Recently one of my Facebook friends posted a link to a photograph that just staggered me. The shooter was someone I had never heard of, a guy named Greg Thow. It turns out that Thow lives in Denver (not far from me, actually) and that the shot I saw on FB was just the tip of the iceberg.
Colorado is a great place to find photographers. Let’s face it, we live in a postcard out here. The natural beauty of the Centennial State attracts and inspires shooters, providing them with more material than they have time and memory cards. What struck me about Thow, however, was the power of his city images. Most Colorado photographers spend all their time in the mountains, and there is comparatively little in the way of interesting work focusing on the 5280. Which is a shame, because it’s a beautiful, nuanced city, both up close and seen from a panoramic distance.
I believe both of the shots above were taken from Elitch Gardens, our local amusement park. Have a look at the entire, breathtaking 2010 Elitch Garden set from which they’re taken.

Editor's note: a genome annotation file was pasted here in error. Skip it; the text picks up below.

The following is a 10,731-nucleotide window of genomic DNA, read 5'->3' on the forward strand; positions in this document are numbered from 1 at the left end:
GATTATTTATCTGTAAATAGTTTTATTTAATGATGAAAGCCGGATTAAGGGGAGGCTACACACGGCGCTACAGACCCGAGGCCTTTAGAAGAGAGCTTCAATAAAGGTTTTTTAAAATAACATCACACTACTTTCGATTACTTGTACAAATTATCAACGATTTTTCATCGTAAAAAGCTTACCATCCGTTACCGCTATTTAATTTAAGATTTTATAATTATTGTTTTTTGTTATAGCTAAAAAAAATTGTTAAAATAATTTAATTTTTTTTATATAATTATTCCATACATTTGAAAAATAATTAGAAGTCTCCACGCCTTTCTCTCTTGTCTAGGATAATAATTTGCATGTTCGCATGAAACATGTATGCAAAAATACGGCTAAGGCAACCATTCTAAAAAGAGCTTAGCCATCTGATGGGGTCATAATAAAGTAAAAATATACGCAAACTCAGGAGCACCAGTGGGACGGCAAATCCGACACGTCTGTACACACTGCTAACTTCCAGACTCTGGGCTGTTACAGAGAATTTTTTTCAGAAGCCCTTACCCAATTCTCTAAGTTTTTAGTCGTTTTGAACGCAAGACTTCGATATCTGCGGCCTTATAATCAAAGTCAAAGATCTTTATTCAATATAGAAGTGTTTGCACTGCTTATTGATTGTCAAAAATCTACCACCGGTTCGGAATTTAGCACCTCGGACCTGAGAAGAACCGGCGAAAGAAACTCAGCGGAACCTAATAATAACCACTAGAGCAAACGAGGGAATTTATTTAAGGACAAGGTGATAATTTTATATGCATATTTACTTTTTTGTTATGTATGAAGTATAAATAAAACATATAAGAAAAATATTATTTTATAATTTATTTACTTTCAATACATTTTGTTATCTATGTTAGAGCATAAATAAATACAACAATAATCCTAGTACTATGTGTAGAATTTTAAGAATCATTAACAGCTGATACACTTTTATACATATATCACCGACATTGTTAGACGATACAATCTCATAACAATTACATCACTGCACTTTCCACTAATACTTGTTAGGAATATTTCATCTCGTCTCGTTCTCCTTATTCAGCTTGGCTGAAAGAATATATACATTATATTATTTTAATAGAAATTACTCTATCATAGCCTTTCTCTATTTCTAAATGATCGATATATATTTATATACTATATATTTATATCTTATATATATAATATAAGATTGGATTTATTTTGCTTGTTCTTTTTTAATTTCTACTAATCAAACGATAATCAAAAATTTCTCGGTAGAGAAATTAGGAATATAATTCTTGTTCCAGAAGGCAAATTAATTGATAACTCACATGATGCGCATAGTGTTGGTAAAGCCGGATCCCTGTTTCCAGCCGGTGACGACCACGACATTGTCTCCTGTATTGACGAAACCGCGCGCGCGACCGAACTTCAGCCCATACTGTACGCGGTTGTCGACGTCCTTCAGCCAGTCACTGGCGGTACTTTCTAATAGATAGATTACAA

Thow’s work frequently contrasts Denver’s dramatic natural beauty with the artifacts of man-made design. Cityscapes overflown by improbable cloud formations, spectacular displays of light, like this remarkable shot of a cloud coil above Mile High Stadium.
Those who visit Denver by air often comment that Denver International Airport is a beautiful structure (but why is it so far from, you know, Denver)? This shot puts me in mind of what Lang’s Metropolis might have looked like were his purpose to celebrate design.
Here’s a great photo of the Daniels and Fisher Tower, which was the tallest building between the Mississippi and California at the time of its construction in 1910. I get vertigo just thinking about it.
I’ll wrap part one of this series with a recent shot of a Denver church interior (Thow loves churches).
In part 2, we’ll see that Thow can shoot country as well as city.